Senate Republicans kill bill to fight discrimination in the workplace

Pay gap, but as coins held by someone
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Senate Republicans have stopped a bill to fight discrimination in the workplace from coming to a vote, increasing calls to end the filibuster so that the Republican minority can’t block all progressive legislation.

The Paycheck Fairness Act failed to get past the filibuster in a 49-50 vote this past Tuesday in the Senate, after it passed the House this past April.

Related: LGBT tech workers get paid considerably less than straight coworkers

The bill would make it easier for employees who have been the victims of pay discrimination to sue their employers, enhance penalties for pay discrimination, and increase protections against retaliation from employers.

Current federal legislation that bans pay discrimination, Democrats argued, has not been good enough to solve the gender pay gap. They say that 40% of the estimated 18% pay gap between women and men cannot be explained by factors like education and union membership.

The bill would have enhanced the Equal Pay Act of 1963, which bans pay discrimination “on the basis of sex.” The Supreme Court in its 2020 Bostock v. Clayton Co. decision said that Title VII’s prohibition of job discrimination “based on sex” also bans anti-LGBTQ discrimination, and President Joe Biden has said that federal anti-discrimination legislation already bans anti-LGBTQ discrimination, which means that the Paycheck Fairness Act may have protected LGBTQ workers as well.

Research has shown that LGBTQ people face pay discrimination in the workplace, with gay men in one study found to make between 10% and 32% less than straight men. Another study found that transgender women lose about one-third of their income after transitioning, about twice as much as the estimated pay gap between men and women.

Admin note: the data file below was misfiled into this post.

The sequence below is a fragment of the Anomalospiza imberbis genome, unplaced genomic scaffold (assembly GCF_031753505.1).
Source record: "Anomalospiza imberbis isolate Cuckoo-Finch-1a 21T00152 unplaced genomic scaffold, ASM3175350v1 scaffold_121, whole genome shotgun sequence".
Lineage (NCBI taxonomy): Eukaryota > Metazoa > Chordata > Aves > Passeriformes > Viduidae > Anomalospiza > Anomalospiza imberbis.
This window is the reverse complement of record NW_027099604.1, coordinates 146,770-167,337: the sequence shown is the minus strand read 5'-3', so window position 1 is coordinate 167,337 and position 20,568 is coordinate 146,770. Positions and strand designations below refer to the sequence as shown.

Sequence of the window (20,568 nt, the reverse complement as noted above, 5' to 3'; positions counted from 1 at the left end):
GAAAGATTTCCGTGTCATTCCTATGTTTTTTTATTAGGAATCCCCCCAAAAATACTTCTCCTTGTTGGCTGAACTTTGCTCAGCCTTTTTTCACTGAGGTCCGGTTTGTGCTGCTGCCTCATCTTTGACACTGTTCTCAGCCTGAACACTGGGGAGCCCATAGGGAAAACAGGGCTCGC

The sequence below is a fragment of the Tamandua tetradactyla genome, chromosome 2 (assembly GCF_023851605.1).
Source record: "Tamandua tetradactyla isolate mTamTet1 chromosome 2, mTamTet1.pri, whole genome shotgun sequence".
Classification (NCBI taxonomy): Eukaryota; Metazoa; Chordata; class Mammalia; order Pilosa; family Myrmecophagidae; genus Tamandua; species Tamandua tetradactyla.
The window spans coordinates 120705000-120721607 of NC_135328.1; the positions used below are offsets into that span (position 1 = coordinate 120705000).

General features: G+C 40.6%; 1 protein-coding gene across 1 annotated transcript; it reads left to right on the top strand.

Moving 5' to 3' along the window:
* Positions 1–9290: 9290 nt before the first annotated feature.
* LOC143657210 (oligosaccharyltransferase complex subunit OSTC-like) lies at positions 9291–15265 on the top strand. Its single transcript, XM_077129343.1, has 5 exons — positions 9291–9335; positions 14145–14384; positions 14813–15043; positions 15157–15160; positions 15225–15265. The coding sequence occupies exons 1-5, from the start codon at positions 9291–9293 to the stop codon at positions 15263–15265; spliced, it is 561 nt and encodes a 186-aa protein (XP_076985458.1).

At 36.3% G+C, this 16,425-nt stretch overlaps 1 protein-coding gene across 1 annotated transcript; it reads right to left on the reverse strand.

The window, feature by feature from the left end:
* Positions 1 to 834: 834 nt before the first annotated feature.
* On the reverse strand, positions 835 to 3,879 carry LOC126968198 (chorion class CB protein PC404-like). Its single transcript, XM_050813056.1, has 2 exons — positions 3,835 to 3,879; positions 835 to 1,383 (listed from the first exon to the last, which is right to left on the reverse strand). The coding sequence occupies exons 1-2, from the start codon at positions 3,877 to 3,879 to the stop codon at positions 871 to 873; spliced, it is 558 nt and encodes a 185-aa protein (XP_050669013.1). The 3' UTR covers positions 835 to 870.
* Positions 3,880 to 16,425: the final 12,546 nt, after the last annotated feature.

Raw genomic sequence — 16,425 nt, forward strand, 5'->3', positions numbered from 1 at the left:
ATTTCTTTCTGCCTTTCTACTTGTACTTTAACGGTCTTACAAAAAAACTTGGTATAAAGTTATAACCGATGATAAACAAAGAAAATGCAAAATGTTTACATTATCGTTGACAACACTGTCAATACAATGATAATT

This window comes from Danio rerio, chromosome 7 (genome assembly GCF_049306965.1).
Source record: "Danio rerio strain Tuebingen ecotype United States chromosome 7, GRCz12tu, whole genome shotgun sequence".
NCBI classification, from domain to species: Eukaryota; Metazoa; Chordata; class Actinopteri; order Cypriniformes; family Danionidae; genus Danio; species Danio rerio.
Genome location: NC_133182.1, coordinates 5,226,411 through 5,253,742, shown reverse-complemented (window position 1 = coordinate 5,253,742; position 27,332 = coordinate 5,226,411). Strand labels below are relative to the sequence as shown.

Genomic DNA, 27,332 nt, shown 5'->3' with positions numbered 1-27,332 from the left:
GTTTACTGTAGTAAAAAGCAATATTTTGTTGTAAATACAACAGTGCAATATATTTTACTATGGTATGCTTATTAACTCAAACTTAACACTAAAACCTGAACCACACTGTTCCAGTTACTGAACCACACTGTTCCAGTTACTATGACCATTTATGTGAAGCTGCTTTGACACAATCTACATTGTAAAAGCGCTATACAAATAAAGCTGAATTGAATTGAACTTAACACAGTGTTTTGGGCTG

“As workers across the country struggle to make ends meet amid this economic crisis, women cannot afford to wait any longer to get equal pay,” said Sen. Patty Murray (D-WA), who introduced the Paycheck Fairness Act in the Senate. “Right now, women are still paid less on average than their male counterparts — and the gap is highest for women of color. I want our economy to be one where every worker gets paid fairly for the work they do and can support themselves and their loved ones.”

Senate Democrats said that the bill’s failure highlights how Republicans are using the filibuster to block progress. Current Senate rules require 60 votes to move a bill forward so that the Senate can vote on it, and the Senate is currently split 50-50 between Republicans and Democrats.

“There are real limits to bipartisanship here in the Senate,” said Senate Majority Leader Chuck Schumer (D-NY). “Every Senate Democrat is ready to start debate, but Senate Republicans seem to be mounting another partisan filibuster on this bill. It’s ridiculous.”

Sen. Joe Manchin (D-WV) and out Sen. Kyrsten Sinema (D-AZ) have been the most outspoken opponents of ending the filibuster in the Senate.

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